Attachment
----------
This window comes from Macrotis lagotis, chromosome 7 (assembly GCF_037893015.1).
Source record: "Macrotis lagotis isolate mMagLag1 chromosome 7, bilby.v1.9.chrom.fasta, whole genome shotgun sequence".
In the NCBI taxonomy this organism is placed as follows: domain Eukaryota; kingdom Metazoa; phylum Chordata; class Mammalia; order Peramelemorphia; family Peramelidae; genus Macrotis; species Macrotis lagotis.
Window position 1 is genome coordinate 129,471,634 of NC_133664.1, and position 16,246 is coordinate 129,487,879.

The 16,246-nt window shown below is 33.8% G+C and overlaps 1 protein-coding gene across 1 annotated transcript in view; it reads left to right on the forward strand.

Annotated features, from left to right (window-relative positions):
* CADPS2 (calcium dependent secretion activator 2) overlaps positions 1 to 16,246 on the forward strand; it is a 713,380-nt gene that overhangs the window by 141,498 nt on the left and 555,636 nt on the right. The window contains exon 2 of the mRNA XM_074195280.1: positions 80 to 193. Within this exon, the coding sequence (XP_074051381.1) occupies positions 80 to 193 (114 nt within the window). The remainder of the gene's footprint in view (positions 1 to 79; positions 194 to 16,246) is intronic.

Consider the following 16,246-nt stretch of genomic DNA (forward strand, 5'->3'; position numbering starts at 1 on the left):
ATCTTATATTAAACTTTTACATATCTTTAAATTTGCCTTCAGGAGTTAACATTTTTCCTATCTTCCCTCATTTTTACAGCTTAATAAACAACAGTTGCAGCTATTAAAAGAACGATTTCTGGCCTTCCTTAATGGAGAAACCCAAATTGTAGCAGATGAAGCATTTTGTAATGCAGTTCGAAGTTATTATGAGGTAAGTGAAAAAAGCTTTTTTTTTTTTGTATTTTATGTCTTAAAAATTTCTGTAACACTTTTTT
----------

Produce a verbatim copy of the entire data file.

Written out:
This window comes from Macrotis lagotis, chromosome 7 (assembly GCF_037893015.1).
Source record: "Macrotis lagotis isolate mMagLag1 chromosome 7, bilby.v1.9.chrom.fasta, whole genome shotgun sequence".
In the NCBI taxonomy this organism is placed as follows: domain Eukaryota; kingdom Metazoa; phylum Chordata; class Mammalia; order Peramelemorphia; family Peramelidae; genus Macrotis; species Macrotis lagotis.
Window position 1 is genome coordinate 129,471,634 of NC_133664.1, and position 16,246 is coordinate 129,487,879.

The 16,246-nt window shown below is 33.8% G+C and overlaps 1 protein-coding gene across 1 annotated transcript in view; it reads left to right on the forward strand.

Annotated features, from left to right (window-relative positions):
* CADPS2 (calcium dependent secretion activator 2) overlaps positions 1 to 16,246 on the forward strand; it is a 713,380-nt gene that overhangs the window by 141,498 nt on the left and 555,636 nt on the right. The window contains exon 2 of the mRNA XM_074195280.1: positions 80 to 193. Within this exon, the coding sequence (XP_074051381.1) occupies positions 80 to 193 (114 nt within the window). The remainder of the gene's footprint in view (positions 1 to 79; positions 194 to 16,246) is intronic.

Consider the following 16,246-nt stretch of genomic DNA (forward strand, 5'->3'; position numbering starts at 1 on the left):
ATCTTATATTAAACTTTTACATATCTTTAAATTTGCCTTCAGGAGTTAACATTTTTCCTATCTTCCCTCATTTTTACAGCTTAATAAACAACAGTTGCAGCTATTAAAAGAACGATTTCTGGCCTTCCTTAATGGAGAAACCCAAATTGTAGCAGATGAAGCATTTTGTAATGCAGTTCGAAGTTATTATGAGGTAAGTGAAAAAAGCTTTTTTTTTTTTGTATTTTATGTCTTAAAAATTTCTGTAACACTTTTTT